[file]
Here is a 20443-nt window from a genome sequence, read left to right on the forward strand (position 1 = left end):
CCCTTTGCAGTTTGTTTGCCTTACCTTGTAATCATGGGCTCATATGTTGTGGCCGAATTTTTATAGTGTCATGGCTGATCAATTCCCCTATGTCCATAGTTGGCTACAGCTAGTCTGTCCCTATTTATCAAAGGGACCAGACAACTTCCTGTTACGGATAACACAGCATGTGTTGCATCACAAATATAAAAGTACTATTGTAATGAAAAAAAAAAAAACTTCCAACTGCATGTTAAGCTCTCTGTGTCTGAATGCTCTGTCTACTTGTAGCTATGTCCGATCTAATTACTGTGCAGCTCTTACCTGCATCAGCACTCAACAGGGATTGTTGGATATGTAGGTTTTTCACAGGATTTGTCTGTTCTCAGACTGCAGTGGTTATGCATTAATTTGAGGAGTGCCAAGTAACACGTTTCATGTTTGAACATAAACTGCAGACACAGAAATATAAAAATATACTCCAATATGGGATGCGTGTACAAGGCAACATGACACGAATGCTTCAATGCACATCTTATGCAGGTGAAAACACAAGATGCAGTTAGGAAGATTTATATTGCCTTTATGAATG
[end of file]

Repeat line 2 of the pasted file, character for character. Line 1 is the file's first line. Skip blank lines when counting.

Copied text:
CCCTTTGCAGTTTGTTTGCCTTACCTTGTAATCATGGGCTCATATGTTGTGGCCGAATTTTTATAGTGTCATGGCTGATCAATTCCCCTATGTCCATAGTTGGCTACAGCTAGTCTGTCCCTATTTATCAAAGGGACCAGACAACTTCCTGTTACGGATAACACAGCATGTGTTGCATCACAAATATAAAAGTACTATTGTAATGAAAAAAAAAAAAACTTCCAACTGCATGTTAAGCTCTCTGTGTCTGAATGCTCTGTCTACTTGTAGCTATGTCCGATCTAATTACTGTGCAGCTCTTACCTGCATCAGCACTCAACAGGGATTGTTGGATATGTAGGTTTTTCACAGGATTTGTCTGTTCTCAGACTGCAGTGGTTATGCATTAATTTGAGGAGTGCCAAGTAACACGTTTCATGTTTGAACATAAACTGCAGACACAGAAATATAAAAATATACTCCAATATGGGATGCGTGTACAAGGCAACATGACACGAATGCTTCAATGCACATCTTATGCAGGTGAAAACACAAGATGCAGTTAGGAAGATTTATATTGCCTTTATGAATG